James Clerk Maxwell (1831-1879)

On the equilibrium of elastic solids


                       MR JAMES CLERK MAXWELL ON THE

2. The difference between two of the pressures is proportional to the difference
of the compressions which they produce.

The equations deduced from these axioms contain two coefficients, and differ
from those of NAVIER only in not assuming any invariable ratio between the
cubical and linear elasticity. They are the same as those obtained by Professor
STOKES from his equations of fluid motion, and they agree with all the laws of
elasticity which have been deduced from experiments.

In this paper pressures are expressed by the number of units of weight to the
unit, of surface; if in English measure, in pounds to the square inch, or in atmo-
spheres of 15 pounds to the square inch.

Compression is the proportional change of any dimension of the solid caused
by pressure, and is expressed by the quotient of the change of dimension divided
by the dimension compressed.*

Pressure will be understood to include tension, and compression dilatation;
pressure and compression being reckoned positive.

Elasticity is the force which opposes pressure, and the equations of elasticity
are those which express the relation of pressure to compression.†

Of those who have treated of elastic solids, some have confined themselves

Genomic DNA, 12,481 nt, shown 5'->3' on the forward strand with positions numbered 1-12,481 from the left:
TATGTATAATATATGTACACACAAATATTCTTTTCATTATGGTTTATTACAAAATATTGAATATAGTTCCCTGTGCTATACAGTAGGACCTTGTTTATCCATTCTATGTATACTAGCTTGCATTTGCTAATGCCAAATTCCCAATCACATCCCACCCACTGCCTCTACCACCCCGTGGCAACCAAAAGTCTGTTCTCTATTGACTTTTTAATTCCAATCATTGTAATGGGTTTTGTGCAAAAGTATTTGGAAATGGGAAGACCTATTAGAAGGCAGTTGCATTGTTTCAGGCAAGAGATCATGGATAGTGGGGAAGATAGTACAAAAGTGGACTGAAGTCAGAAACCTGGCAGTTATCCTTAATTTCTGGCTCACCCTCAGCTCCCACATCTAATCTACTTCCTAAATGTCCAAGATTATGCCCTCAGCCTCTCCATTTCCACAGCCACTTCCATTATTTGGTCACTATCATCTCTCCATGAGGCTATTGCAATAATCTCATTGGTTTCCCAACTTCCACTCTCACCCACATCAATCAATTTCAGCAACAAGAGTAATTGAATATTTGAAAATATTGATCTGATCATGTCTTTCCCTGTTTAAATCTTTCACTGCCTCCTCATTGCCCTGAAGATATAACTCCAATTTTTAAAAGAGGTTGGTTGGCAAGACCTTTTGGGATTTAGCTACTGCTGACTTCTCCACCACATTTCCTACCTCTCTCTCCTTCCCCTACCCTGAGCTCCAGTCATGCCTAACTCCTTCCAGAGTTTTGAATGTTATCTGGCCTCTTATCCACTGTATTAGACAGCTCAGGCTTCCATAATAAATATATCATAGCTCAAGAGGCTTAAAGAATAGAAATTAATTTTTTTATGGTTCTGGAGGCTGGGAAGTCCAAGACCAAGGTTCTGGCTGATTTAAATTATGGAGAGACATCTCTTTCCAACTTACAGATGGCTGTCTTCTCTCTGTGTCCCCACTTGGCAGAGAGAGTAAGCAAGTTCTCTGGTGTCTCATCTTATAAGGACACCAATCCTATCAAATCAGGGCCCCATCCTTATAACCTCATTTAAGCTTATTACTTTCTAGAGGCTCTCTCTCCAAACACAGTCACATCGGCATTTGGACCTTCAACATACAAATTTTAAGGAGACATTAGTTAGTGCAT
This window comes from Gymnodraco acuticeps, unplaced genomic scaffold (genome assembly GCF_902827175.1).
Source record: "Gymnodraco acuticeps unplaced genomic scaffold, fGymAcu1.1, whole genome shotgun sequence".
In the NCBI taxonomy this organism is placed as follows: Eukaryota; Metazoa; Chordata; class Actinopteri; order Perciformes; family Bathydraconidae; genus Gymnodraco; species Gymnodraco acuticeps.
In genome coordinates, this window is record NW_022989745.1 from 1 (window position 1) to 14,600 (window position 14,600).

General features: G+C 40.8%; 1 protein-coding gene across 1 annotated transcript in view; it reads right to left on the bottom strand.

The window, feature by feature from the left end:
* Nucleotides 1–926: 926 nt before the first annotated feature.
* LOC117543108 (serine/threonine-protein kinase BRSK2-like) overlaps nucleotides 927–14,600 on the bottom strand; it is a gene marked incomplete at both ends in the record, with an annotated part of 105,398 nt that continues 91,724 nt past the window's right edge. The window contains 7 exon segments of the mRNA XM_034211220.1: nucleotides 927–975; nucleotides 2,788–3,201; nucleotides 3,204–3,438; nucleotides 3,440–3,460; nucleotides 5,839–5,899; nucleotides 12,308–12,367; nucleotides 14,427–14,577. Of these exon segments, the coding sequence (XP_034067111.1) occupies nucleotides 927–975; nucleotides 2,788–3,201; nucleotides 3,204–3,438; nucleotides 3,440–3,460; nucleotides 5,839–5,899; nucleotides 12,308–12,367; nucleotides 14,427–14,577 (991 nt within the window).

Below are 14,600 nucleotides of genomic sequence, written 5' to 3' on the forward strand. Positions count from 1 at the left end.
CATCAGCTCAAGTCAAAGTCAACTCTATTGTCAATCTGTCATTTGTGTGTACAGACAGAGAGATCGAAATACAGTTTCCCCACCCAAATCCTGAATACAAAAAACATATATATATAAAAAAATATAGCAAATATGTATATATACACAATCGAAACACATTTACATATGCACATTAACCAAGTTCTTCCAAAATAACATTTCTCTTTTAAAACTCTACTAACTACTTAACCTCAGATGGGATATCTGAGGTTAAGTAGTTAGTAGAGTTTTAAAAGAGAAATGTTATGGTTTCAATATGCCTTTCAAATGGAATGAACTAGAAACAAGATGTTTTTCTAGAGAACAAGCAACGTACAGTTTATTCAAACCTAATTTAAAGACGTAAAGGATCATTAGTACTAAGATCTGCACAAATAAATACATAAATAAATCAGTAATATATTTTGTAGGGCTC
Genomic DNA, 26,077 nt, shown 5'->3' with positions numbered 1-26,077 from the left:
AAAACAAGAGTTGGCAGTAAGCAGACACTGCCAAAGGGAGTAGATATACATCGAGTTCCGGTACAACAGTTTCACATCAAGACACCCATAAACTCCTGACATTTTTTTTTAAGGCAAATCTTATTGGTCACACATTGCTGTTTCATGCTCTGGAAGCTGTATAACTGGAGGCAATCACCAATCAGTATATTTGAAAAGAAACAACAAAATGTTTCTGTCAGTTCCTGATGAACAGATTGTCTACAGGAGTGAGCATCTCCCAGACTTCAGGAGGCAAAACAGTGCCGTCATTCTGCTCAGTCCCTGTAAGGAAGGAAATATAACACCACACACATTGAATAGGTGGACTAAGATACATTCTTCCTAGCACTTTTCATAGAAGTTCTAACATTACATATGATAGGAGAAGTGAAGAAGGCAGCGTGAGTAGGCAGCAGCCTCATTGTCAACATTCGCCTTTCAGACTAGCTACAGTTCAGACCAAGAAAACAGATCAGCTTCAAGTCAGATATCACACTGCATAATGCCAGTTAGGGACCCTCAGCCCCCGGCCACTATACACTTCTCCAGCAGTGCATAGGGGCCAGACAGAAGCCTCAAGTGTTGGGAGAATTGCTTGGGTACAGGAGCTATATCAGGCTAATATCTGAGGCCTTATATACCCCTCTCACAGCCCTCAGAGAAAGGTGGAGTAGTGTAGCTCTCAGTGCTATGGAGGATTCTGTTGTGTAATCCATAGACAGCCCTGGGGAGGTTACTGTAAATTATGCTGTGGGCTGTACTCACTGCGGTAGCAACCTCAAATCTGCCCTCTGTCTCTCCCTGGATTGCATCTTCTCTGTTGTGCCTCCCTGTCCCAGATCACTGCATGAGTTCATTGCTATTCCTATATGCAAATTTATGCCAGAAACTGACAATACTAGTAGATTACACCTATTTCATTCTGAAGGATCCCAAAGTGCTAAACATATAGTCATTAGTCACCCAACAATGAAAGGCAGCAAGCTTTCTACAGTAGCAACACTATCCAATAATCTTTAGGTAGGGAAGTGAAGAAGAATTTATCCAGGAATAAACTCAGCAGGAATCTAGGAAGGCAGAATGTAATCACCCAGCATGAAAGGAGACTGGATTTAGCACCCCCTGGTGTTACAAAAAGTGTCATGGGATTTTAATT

to the investigation of the laws of the bending and twisting of rods, without con-
sidering the relation of the coefficients which occur in these two cases; while
others have treated of the general problem of a solid body exposed to any forces.

HIRE, and LAGRANGE, are confined to the equilibrium of bent rods; but those of
principally directed to the formation and application of the general equations.

The investigations of NAVIER are contained in the seventh volume of the
Memoirs of the Institute, page 373; and in the Annales de Chimie et de Physique,
2e Série,
x.v., 264, and xxxviii., 435; L'Application de la Mécanique, tom. i.

Those of POISSON in Mém. de l' Institut, viii., 429; Annales de Chimie, 2e Série,
xxxvi., 334; xxxvii., 337; xxxviii., 338; xlii. Journal de l'École Polytechnique,
cahier xx., with an abstract in Annates de Chimie for 1829.

The memoir of MM. .LAMÉ and CLAPEYRON is contained in CRELLE'S Mathe-
matical Journal
, vol. vii.; and some observations on elasticity are to be found
in LAMÉ'S Cours de Physique.

M. CAUCHY'S investigations are contained in his Exercises de Analyse, vol. iii.,
p. 180, published in 1828.

Instead of supposing each pressure proportional to the linear compression
which it produces, he supposes it to consist of two parts, one of which is propor–

* The laws of pressure and compression may be found in the Memoir of Lamé and Clapeyron.
See note A.

† See note B.